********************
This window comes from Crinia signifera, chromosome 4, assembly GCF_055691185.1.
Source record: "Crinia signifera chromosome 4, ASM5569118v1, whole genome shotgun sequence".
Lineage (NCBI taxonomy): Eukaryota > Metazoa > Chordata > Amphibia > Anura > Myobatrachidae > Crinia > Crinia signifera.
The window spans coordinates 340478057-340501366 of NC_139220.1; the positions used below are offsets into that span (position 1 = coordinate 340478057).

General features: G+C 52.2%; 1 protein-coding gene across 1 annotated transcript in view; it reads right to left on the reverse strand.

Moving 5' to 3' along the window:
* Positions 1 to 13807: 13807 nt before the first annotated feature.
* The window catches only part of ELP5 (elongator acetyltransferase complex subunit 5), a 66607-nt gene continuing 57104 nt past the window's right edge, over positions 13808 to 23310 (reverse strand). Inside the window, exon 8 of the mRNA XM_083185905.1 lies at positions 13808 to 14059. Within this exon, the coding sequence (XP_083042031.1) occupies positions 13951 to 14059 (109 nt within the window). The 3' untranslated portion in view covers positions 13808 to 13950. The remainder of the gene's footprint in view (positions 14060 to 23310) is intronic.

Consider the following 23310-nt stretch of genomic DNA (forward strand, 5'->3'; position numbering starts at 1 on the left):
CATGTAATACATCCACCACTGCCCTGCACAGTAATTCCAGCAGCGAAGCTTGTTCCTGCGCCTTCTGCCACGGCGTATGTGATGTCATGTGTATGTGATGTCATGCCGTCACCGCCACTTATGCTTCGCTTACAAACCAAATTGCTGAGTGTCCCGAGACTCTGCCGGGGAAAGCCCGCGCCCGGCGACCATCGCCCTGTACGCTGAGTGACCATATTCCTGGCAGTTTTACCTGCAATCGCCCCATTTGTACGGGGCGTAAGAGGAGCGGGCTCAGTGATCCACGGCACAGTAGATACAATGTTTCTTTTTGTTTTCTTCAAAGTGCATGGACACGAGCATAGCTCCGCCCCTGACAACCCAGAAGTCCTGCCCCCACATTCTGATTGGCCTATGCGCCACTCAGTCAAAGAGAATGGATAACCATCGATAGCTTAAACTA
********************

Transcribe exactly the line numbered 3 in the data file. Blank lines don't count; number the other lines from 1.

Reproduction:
Lineage (NCBI taxonomy): Eukaryota > Metazoa > Chordata > Amphibia > Anura > Myobatrachidae > Crinia > Crinia signifera.